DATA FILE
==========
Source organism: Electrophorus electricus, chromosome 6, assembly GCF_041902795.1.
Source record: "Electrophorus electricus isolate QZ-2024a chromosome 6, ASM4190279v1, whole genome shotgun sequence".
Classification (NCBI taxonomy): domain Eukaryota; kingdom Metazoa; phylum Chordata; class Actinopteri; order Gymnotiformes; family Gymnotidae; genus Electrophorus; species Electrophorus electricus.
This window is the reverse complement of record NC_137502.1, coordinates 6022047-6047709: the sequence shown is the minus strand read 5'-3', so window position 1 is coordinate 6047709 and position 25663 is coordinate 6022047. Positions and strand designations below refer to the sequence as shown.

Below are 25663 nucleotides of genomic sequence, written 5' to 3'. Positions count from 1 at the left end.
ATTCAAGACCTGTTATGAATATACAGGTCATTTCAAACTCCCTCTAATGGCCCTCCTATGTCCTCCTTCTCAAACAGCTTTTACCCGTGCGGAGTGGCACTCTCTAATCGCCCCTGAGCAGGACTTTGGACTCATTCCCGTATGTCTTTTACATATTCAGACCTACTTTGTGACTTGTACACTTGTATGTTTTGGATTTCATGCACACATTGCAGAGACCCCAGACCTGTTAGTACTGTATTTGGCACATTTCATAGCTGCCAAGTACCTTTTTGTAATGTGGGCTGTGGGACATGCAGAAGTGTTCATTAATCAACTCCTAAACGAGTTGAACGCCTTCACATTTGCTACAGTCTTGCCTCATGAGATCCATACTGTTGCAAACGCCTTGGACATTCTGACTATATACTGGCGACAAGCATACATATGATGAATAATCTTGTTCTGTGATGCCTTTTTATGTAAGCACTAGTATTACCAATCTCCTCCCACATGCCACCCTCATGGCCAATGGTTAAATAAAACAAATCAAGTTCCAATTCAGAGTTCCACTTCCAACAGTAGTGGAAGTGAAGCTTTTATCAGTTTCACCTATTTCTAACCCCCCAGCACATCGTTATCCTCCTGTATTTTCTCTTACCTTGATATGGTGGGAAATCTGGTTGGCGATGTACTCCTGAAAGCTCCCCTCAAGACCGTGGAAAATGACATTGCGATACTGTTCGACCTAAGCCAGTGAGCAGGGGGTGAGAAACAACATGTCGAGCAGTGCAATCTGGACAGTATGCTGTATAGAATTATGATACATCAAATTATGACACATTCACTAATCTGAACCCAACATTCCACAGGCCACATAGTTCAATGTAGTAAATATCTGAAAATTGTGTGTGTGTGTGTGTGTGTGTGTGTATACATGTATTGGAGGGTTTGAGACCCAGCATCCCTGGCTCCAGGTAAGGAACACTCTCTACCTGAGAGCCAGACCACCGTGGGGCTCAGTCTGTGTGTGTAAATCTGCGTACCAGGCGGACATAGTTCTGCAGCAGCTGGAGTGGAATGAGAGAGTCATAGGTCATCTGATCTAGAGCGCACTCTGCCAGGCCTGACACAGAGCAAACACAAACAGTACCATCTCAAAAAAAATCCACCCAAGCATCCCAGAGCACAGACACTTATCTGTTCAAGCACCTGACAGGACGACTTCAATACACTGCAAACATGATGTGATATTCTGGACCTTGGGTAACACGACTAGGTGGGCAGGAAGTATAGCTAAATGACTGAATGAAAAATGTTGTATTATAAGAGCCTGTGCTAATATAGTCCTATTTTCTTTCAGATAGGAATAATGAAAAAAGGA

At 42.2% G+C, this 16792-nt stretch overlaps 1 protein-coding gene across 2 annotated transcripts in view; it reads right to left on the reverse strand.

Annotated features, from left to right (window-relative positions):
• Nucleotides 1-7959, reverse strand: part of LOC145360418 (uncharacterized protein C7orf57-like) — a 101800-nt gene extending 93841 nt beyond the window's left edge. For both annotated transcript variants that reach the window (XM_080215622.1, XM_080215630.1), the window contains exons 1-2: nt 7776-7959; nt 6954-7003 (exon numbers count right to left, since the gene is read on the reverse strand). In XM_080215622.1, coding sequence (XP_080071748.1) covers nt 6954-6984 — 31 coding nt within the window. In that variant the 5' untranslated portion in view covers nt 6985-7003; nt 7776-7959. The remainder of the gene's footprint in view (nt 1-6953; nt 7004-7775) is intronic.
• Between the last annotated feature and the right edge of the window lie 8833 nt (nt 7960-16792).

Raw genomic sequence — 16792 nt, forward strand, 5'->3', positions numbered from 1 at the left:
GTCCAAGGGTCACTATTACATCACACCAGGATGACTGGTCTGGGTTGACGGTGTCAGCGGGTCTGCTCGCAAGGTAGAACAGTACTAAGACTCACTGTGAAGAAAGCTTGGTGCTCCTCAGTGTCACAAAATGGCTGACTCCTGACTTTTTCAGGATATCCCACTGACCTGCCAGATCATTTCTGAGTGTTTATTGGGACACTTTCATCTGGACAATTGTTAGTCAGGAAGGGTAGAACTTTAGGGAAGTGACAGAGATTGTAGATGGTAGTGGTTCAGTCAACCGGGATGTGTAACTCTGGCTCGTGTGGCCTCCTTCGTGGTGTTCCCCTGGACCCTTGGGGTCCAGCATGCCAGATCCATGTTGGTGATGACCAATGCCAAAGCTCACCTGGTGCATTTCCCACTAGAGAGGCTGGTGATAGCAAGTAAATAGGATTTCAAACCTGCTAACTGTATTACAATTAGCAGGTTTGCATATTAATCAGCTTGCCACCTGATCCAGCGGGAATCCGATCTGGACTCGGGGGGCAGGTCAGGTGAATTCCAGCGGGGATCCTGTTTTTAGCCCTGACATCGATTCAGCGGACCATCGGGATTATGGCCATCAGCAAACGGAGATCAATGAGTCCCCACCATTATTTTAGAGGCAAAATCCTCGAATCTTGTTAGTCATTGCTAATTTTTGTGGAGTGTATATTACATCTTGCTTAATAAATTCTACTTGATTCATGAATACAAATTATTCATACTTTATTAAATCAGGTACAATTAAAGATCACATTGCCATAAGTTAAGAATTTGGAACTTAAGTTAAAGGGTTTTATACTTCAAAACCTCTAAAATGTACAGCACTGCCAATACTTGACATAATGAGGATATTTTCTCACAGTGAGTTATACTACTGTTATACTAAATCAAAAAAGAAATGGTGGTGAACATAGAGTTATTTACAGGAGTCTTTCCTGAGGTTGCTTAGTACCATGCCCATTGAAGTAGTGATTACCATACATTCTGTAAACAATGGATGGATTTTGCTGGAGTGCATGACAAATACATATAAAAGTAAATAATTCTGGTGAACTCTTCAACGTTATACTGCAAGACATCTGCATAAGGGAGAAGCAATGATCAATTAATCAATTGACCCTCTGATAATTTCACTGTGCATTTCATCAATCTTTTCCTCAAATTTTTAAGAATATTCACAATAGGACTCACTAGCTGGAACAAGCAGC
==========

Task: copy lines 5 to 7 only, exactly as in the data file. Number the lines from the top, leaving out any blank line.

Below are 25663 nucleotides of genomic sequence, written 5' to 3'. Positions count from 1 at the left end.
ATTCAAGACCTGTTATGAATATACAGGTCATTTCAAACTCCCTCTAATGGCCCTCCTATGTCCTCCTTCTCAAACAGCTTTTACCCGTGCGGAGTGGCACTCTCTAATCGCCCCTGAGCAGGACTTTGGACTCATTCCCGTATGTCTTTTACATATTCAGACCTACTTTGTGACTTGTACACTTGTATGTTTTGGATTTCATGCACACATTGCAGAGACCCCAGACCTGTTAGTACTGTATTTGGCACATTTCATAGCTGCCAAGTACCTTTTTGTAATGTGGGCTGTGGGACATGCAGAAGTGTTCATTAATCAACTCCTAAACGAGTTGAACGCCTTCACATTTGCTACAGTCTTGCCTCATGAGATCCATACTGTTGCAAACGCCTTGGACATTCTGACTATATACTGGCGACAAGCATACATATGATGAATAATCTTGTTCTGTGATGCCTTTTTATGTAAGCACTAGTATTACCAATCTCCTCCCACATGCCACCCTCATGGCCAATGGTTAAATAAAACAAATCAAGTTCCAATTCAGAGTTCCACTTCCAACAGTAGTGGAAGTGAAGCTTTTATCAGTTTCACCTATTTCTAACCCCCCAGCACATCGTTATCCTCCTGTATTTTCTCTTACCTTGATATGGTGGGAAATCTGGTTGGCGATGTACTCCTGAAAGCTCCCCTCAAGACCGTGGAAAATGACATTGCGATACTGTTCGACCTAAGCCAGTGAGCAGGGGGTGAGAAACAACATGTCGAGCAGTGCAATCTGGACAGTATGCTGTATAGAATTATGATACATCAAATTATGACACATTCACTAATCTGAACCCAACATTCCACAGGCCACATAGTTCAATGTAGTAAATATCTGAAAATTGTGTGTGTGTGTGTGTGTGTGTGTGTATACATGTATTGGAGGGTTTGAGACCCAGCATCCCTGGCTCCAGGTAAGGAACACTCTCTACCTGAGAGCCAGACCACCGTGGGGCTCAGTCTGTGTGTGTAAATCTGCGTACCAGGCGGACATAGTTCTGCAGCAGCTGGAGTGGAATGAGAGAGTCATAGGTCATCTGATCTAGAGCGCACTCTGCCAGGCCTGACACAGAGCAAACACAAACAGTACCATCTCAAAAAAAATCCACCCAAGCATCCCAGAGCACAGACACTTATCTGTTCAAGCACCTGACAGGACGACTTCAATACACTGCAAACATGATGTGATATTCTGGACCTTGGGTAACACGACTAGGTGGGCAGGAAGTATAGCTAAATGACTGAATGAAAAATGTTGTATTATAAGAGCCTGTGCTAATATAGTCCTATTTTCTTTCAGATAGGAATAATGAAAAAAGGA

At 42.2% G+C, this 16792-nt stretch overlaps 1 protein-coding gene across 2 annotated transcripts in view; it reads right to left on the reverse strand.